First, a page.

By Gina Tron
By Jon Solomon
By Drew Ailes
By Courtney Harrell
By Kyra Scrimgeour
By Jena Ardell
By Mary Willson
By Bree Davies
"Because as a producer I've stayed behind the scenes for the most part, there's this certain sort of mysterious enigma built up around what I look like and what I do," says Butch Vig, studio sorcerer and anchor of the eccentric pop band called Garbage. "And I think people kind of make up in their heads what they think that is. When we do meet-and-greets, we meet kids after shows, and a lot of them come up to me and are like, 'You're not what I thought you were going to be.'"
Indeed, many fans still expect rock producers to resemble Beatles board man George Martin circa 1967: tall, gaunt, distinguished-looking, suit-wearing, middle-aged--the type of fellow whose sophistication and maturity contrast starkly with the appearance of his youthful charges. But Vig, whose name was on the credits of Nirvana's groundbreaking Nevermind disc (as well as platters by Smashing Pumpkins, Sonic Youth, Freedy Johnston, L7 and loads of other famous folks), hardly conforms to this stereotype. Only his frequent use of the word "kids" to describe listeners hints at the number of years he's got under his belt. Moreover, his longish hair, scraggly beard and perpetually dazed expression leave him seeming little different from performers in the outfits he's supervised.
Now, with Garbage, Vig's literally a part of such a group, along with vocalist/guitarist Shirley Manson and multi-instrumentalists Duke Erikson and Steve Marker. However, he concedes that the act, represented by an intriguing self-titled CD on Almo/Geffen, was conceived as a one-off rather than a going concern.
"When Shirley joined us, we were adamant with the record company that we were not going to tour," he notes. "In fact, we didn't really know what we were going to do. We hadn't finished any of the songs--all we had were ideas. But then we invited Shirley to come and sing on a couple of songs, and we liked her so much--and I think she liked us enough--that she decided to work on the whole record. But it was only over the course of making the album that we began to feel that we had become a band and that the chemistry really worked between us. That was the point where we decided that we needed to go out and meet our public and prove to people that this is not just a hobby."
Actually, that's not quite accurate. At first Vig hoped that the Garbage offering would leap off store shelves on the power of music and videos alone. And in some ways, that proved to be the case; the album earned strong reviews, decent airplay and respectable sales. But for Vig, a man who's grown accustomed to shepherding recordings that sell in the millions, not the thousands, this modest success wasn't enough. "We were probably being naive thinking that we could put a record out and the kids would go out and buy it just because they liked the songs," he allows. "We discovered that you still have to go out and do that grassroots thing and find your audience--that old formula where you go into a city and do press, talk to radio stations and play live. It works.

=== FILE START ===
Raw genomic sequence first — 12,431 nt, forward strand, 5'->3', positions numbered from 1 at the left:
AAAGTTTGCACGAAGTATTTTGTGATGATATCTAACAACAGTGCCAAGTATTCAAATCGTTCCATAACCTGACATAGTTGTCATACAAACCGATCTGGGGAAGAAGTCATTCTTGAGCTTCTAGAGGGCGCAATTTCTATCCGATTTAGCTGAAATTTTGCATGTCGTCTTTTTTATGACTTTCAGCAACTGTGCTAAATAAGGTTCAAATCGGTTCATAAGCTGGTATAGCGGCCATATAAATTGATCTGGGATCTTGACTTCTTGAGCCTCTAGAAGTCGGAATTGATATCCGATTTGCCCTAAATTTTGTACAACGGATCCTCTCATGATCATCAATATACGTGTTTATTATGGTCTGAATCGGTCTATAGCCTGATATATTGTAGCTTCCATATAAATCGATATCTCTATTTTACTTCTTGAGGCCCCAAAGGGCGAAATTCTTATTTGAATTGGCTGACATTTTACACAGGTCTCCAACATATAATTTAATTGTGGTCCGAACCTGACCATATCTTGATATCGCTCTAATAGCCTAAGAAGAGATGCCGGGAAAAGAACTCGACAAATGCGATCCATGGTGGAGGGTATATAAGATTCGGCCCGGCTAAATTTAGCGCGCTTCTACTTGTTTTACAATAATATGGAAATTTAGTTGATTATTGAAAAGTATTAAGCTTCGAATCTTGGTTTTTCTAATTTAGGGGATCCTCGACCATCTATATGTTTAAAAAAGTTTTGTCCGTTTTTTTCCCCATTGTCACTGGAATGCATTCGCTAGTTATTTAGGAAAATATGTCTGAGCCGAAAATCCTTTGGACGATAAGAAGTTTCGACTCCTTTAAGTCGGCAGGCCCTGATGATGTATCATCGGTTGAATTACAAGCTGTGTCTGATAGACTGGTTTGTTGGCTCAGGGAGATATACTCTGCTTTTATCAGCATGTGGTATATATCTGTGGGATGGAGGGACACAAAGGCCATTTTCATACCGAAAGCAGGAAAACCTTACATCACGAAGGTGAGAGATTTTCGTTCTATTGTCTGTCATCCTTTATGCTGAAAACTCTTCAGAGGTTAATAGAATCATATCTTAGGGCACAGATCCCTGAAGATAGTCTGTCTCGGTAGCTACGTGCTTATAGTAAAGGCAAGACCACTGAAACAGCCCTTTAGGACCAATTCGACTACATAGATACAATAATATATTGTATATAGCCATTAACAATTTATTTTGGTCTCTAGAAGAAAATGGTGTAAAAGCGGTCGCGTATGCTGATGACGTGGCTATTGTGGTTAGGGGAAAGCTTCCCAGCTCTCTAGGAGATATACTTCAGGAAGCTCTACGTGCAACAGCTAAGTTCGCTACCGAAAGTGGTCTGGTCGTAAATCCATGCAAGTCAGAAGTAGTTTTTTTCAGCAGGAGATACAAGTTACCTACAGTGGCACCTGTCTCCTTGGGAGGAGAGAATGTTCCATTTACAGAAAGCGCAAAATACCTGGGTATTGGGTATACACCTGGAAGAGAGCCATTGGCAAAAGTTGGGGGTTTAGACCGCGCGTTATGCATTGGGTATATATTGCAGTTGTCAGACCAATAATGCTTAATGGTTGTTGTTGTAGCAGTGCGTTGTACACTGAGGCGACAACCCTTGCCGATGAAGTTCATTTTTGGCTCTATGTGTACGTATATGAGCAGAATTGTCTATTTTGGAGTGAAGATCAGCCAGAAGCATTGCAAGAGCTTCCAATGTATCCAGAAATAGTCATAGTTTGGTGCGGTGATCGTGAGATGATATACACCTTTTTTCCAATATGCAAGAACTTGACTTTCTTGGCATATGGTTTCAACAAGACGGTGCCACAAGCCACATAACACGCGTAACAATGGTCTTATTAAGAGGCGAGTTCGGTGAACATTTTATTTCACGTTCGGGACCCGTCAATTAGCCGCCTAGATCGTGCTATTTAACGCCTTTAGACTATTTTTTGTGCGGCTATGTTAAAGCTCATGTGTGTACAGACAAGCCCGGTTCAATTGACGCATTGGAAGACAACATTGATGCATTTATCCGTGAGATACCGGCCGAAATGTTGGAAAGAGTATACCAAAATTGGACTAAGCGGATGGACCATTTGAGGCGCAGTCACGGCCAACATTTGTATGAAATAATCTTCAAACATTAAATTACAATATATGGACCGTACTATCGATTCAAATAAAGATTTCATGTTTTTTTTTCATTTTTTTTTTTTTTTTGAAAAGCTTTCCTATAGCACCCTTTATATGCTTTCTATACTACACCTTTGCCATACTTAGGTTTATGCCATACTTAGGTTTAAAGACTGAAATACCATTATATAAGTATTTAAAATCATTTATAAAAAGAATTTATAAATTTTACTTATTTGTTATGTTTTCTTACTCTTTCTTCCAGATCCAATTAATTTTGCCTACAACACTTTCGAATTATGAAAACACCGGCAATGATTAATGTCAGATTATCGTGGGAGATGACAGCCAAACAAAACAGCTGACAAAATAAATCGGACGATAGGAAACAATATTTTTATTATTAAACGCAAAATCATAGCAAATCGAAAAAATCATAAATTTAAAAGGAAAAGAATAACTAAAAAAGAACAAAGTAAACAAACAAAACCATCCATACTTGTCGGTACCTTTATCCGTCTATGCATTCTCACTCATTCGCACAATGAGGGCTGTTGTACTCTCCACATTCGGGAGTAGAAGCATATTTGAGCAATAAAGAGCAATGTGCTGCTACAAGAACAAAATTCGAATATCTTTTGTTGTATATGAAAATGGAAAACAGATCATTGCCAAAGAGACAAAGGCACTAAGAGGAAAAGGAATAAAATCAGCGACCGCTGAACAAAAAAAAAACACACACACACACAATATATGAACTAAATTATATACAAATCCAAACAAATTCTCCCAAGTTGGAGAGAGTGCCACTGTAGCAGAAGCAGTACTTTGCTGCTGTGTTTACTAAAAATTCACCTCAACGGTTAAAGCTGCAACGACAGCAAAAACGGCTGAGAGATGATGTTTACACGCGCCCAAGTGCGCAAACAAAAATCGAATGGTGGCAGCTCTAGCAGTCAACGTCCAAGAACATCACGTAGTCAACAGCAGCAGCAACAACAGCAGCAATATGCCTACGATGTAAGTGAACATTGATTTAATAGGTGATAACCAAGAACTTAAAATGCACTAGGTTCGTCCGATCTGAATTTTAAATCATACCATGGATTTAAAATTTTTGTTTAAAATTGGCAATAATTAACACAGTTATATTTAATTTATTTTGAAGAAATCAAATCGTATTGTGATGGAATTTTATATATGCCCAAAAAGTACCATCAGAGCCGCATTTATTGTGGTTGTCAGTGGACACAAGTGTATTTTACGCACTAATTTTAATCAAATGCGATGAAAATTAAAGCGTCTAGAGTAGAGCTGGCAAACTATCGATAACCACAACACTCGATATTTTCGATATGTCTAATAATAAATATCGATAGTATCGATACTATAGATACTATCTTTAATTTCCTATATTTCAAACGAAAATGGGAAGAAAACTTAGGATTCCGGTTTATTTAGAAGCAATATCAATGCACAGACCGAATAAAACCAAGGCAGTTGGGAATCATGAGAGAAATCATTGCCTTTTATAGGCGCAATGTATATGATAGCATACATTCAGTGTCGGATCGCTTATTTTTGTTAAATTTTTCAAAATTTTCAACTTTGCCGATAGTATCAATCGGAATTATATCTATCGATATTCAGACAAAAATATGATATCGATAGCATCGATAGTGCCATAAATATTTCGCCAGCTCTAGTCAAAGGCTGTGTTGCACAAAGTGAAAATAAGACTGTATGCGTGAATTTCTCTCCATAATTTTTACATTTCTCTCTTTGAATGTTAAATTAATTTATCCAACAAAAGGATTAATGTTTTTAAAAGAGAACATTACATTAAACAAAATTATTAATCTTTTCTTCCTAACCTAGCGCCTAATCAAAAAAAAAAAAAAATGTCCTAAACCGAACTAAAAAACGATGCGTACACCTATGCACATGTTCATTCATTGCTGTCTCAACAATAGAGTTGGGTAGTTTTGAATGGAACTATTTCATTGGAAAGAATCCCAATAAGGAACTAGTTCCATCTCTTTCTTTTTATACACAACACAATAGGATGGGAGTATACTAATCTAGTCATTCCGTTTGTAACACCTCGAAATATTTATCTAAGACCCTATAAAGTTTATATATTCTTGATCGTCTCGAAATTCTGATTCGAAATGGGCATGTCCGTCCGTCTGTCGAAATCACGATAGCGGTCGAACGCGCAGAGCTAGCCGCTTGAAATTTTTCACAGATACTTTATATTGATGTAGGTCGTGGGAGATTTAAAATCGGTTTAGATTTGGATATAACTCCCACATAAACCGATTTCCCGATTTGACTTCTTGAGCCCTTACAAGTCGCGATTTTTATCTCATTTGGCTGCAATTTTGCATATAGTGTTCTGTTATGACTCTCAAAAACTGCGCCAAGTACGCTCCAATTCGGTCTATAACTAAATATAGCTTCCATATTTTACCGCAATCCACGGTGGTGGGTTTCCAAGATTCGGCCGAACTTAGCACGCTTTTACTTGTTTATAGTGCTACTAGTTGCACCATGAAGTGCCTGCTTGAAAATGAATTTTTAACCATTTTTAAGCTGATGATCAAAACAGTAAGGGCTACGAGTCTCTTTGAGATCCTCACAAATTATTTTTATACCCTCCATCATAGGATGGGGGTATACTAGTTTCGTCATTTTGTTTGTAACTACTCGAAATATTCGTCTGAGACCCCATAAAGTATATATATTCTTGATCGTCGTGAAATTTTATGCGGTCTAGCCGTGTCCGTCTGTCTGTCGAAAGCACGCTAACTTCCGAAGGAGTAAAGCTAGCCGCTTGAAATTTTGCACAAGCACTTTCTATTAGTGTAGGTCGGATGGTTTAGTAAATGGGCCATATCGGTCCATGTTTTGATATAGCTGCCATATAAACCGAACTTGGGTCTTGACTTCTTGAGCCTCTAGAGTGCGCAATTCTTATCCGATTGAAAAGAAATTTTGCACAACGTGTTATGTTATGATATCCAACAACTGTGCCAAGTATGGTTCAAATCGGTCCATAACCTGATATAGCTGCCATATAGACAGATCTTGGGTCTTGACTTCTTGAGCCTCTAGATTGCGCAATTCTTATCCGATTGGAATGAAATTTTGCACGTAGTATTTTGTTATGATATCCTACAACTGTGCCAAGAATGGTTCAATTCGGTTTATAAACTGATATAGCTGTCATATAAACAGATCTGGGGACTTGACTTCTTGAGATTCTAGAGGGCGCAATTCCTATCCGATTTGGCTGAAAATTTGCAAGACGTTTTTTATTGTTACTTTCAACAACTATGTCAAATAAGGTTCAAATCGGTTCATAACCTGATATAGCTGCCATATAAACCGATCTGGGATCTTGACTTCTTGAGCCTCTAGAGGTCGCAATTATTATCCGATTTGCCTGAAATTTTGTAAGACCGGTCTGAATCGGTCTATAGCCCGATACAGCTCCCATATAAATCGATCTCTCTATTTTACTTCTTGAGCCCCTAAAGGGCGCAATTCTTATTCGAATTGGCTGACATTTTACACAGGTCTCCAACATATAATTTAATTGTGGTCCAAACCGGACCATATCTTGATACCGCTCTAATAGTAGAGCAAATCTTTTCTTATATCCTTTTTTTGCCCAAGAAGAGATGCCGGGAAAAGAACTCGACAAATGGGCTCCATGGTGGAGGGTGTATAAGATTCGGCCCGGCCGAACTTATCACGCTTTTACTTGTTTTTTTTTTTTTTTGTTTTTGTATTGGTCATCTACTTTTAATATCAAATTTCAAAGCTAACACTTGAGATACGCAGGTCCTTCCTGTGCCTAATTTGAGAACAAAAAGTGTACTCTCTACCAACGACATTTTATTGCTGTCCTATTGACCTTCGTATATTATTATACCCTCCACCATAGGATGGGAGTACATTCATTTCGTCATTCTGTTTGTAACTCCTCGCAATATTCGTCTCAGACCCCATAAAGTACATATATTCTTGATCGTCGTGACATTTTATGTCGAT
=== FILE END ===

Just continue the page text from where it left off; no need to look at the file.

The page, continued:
"People want to see it's for real. They want to see that there are people behind the music and there's passion in it. There's flesh and blood--it's not just concocted in someone's mind."
Despite his Svengali image, Vig has participated in music projects as often as he's overseen them. Raised in small-town Wisconsin, he began taking piano lessons before he was out of elementary school and later added drums to his resume. But he initially saw music as more of a lark than as a viable career. He entered the University of Wisconsin-Madison determined to become a doctor, then spent the next two years realizing that it wasn't a very good idea. He subsequently dropped out in order to serve as the drummer for Spooner, an act that featured Erikson on guitar and vocals. When he re-enrolled in college a short time later, it was as a film student.
"The movies I made were more experimental," he discloses. "Nothing that ever saw the light of day. But over my last two years of school, I also made soundtracks for other student films. And I really got caught up in the sound aspect of film. I loved being in the studio, working all night playing with sound." He adds, "There were no keyboards in the studio--you had to plug in oscillators and filters and make sound purely through manipulation. And that was invaluable to me. It taught me how to create ambient textures and how you can change moods with things that didn't fit into the twelve-tone scale."
Vig got a chance to further develop his studio skills with Spooner. He and Marker, a Spooner fan who recorded some of the combo's early songs, invested in an eight-track mixing board and rented warehouse space that was dubbed Smart Studios. Together they recorded three Spooner albums, plus discs by other area punk bands. By the mid-Eighties, their reputation had spread beyond Wisconsin to signees at numerous indie labels, including Sub Pop, Tough and Go and Twin Tone. But it was Nevermind that lifted Vig into the front ranks of cutting-edge producers and established a sound that still echoes from every modern-rock radio station in the country. The key to the album's sonics, Vig believes, was the decision to eschew the totally naturalistic production beloved by most punks in favor of something more ambitious and complex.